I seem to have a problem getting rid of things.
In my basement garage, I have a storage cabinet that is reserved for just that. Often times, I will get an appliance, tool, home décor item, and in the box will be an extra part that is included for some situation that won’t really ever apply to me. For example, my refrigerator comes equipped with a drink dispenser on the front door with a water filtration system for that dispenser inside. The fridge came with a plug for that filtration system in case I ever want to not use it. Seeing that this plug is in some way invaluable to my life, I have stored it in my cabinet of requirement, you know, just in case. At some point, I might want unfiltered water.
When I first got married, I brought quite a lot of baggage with me, literally. I had several boxes of crucial belongings that were absolutely necessary to my life, things I couldn’t live without: old calendars that contained dates significant to my life, tattered movie posters of films I’d never seen, stuffed animals I’d won at middle school carnivals. My closets and storage rooms were filling up fast. As luck would have it, I married someone the opposite of me, someone who doesn’t like to look back or reminisce. So for her, if she hasn’t used it in the past year, out the door it goes.
Over the course of my marriage, my wife has helped me to slowly pry my fingers off my “treasures.” She started with garage sales, something I went along with because at least my stuff was being traded for money. However, she pulled a fast one on me, as when we finished setting up, she announced that everything now out of the house was not allowed back in the house. Once the sale was over, we curbside alerted the neighbors to our stash, a concept I was mostly okay with because at least my stuff was still being put to good use. However, once the garbage men came, it was goodbye to what I thought was invaluable.
And the funny thing is, I never ended up missing that stuff. So, I grew braver and started to get rid of more, and I quickly found that it was easier than I thought. In fact, there was a great deal of relief looking around at all the “found” empty space there now was. I had been holding on to those needless items so much so that I was mired in the past, unable to move forward, and quickly running out of room for what the future held.
The same can be said for how we needlessly hold onto unpleasant memories and pain. Like my possessions, when I have a stressful situation, I am someone who holds onto that moment, reliving it over and over in my head, with each replay being just as painful as that initial encounter. Last week, I noted that it’s just me that’s holding onto those moments when they happen in my life. At work, I was recently reprimanded for a small matter, and I had been running that moment through my head continually since. Yet, when I ran into this person a few days later, it was clear that she had moved on and was no longer thinking about it. I was the one stuck in that moment, not her, and I was the one that was continually punishing myself, not anyone else. By holding onto it, I had made it a much bigger deal than it was.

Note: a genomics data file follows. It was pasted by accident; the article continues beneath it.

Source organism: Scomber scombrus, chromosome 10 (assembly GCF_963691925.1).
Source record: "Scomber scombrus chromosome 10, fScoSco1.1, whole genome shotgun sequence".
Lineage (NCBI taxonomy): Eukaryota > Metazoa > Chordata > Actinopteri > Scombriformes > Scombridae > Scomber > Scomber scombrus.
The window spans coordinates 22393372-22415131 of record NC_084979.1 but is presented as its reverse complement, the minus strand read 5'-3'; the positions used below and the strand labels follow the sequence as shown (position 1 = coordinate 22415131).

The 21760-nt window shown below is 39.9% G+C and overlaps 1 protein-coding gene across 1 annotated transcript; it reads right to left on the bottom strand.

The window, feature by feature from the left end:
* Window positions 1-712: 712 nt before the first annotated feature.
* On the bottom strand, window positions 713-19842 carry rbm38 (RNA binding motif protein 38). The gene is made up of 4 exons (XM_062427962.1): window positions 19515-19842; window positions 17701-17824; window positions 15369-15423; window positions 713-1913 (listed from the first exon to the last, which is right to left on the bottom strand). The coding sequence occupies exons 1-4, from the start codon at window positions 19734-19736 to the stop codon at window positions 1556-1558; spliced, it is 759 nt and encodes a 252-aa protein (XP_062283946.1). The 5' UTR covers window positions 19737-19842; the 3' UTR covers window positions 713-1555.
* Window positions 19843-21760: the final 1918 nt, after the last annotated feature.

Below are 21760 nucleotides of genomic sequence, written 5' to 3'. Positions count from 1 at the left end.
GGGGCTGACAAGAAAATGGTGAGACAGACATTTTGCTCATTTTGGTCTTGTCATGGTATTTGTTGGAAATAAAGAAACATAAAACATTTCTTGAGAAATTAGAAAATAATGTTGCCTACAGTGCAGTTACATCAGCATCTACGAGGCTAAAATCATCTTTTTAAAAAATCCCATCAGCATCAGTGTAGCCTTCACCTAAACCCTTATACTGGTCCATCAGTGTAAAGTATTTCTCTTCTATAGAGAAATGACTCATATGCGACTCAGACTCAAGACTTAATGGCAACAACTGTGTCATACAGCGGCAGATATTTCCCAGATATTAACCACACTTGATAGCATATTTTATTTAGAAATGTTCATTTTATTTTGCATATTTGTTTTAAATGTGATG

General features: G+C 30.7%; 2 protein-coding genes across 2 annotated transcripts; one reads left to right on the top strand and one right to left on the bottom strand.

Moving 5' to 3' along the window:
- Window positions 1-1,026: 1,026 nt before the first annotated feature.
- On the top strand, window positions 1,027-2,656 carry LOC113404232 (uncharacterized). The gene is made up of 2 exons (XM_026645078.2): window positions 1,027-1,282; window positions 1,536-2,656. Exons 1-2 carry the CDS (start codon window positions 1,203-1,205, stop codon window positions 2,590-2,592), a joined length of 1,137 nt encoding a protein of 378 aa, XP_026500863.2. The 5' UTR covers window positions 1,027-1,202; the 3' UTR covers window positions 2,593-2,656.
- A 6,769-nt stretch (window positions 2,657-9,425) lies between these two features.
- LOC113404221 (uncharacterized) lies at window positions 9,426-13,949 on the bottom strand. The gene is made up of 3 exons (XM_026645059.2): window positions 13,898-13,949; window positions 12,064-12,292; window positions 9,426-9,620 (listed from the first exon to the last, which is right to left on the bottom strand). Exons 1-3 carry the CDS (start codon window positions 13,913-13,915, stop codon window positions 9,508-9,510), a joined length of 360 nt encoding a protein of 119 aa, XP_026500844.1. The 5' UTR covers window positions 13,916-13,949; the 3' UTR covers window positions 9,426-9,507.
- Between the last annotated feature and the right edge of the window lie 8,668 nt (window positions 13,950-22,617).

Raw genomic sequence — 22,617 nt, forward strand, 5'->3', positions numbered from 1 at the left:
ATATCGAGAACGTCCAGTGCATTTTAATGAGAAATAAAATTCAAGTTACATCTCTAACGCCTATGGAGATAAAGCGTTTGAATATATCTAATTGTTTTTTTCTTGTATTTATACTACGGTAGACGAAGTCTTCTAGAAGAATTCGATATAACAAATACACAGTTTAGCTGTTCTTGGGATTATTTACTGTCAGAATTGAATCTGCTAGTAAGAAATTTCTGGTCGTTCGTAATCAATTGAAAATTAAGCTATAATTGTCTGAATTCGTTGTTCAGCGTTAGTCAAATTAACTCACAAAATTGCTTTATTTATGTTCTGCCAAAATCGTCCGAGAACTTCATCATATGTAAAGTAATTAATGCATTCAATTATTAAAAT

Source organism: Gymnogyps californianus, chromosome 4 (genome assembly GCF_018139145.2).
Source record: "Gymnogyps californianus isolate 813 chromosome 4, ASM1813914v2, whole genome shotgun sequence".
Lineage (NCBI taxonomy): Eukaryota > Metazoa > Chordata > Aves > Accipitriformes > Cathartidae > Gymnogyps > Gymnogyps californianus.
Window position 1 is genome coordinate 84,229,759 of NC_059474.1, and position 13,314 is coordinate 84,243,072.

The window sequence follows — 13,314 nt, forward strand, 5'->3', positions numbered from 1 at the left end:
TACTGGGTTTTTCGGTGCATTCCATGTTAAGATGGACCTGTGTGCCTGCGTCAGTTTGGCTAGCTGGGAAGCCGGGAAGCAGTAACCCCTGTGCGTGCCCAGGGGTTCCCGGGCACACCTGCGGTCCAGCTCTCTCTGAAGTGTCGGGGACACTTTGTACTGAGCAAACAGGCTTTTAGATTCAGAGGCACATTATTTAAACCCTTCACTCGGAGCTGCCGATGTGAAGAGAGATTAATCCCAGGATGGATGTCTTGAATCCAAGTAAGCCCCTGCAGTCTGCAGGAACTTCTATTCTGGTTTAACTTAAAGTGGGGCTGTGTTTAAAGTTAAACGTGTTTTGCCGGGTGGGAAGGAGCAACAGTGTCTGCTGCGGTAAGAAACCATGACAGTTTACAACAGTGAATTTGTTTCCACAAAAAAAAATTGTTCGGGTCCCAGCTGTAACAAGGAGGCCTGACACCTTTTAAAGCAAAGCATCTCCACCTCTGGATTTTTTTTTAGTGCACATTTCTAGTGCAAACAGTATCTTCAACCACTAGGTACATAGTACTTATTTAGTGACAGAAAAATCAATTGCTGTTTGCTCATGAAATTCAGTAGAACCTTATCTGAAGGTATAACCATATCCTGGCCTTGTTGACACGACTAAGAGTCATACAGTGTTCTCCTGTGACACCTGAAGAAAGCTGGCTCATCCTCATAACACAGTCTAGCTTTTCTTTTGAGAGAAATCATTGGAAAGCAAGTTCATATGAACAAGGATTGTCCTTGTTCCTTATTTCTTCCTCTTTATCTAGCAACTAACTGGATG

Christian author C.S. Lewis said that, “Getting over a painful experience is much like crossing monkey bars. You have to let go at some point in order to move forward.” When we run these painful experiences in our collective heads, we are neither moving past them nor healing. If we want a wound to heal, we have to stop touching it. Holding on to these needless items doesn’t help us to grow and prepare for the future: it keeps us mired in a stressful past. We have to learn to let go and look ahead. Proverbs 4.25-27 tells us to, “Let your eyes look straight ahead; fix your gaze directly before you. Give careful thought to the paths for your feet and be steadfast in all your ways. Do not turn to the right or the left; keep your foot from evil.” Whereas looking away and back to the past causes our feet to stray, if we keep ourselves fixed on the future ahead, we stay on the path of goodness. We then maintain a forward momentum of growth and movement, keeping us firmly on the path laid out for us by God.
So how can we let go and move forward? First know that reasoning out and thinking about the pain or that moment isn’t healthy. We tend to think about it repeatedly because our mind is trying to get control of a past situation, which is of course impossible. The key is to give up trying to control what we can’t control. Let God take over what we cannot. One way to do so is through meditation and prayer, fixing your mind on things that are good, beneficial, and holy. Spend time sitting quietly, allowing your mind to consider thoughts that build you up, releasing what it is that’s holding you down and keeping you in the past. And this most likely won’t cure you in one sitting. Since that pain is so visceral, your brain has rewired itself to focus on it. So, repeated, scheduled prayer and meditation will recondition your mind towards the proper path that God has in store for you. It will take some effort on your part, but it will help you become unstuck from the past. With the right amount of time and dedication, you’ll be able to let go of those painful items that you’ve been pointlessly carrying around with you, and with your lightened load, you will be ready to receive the blessing that God is ready to give you. Amen.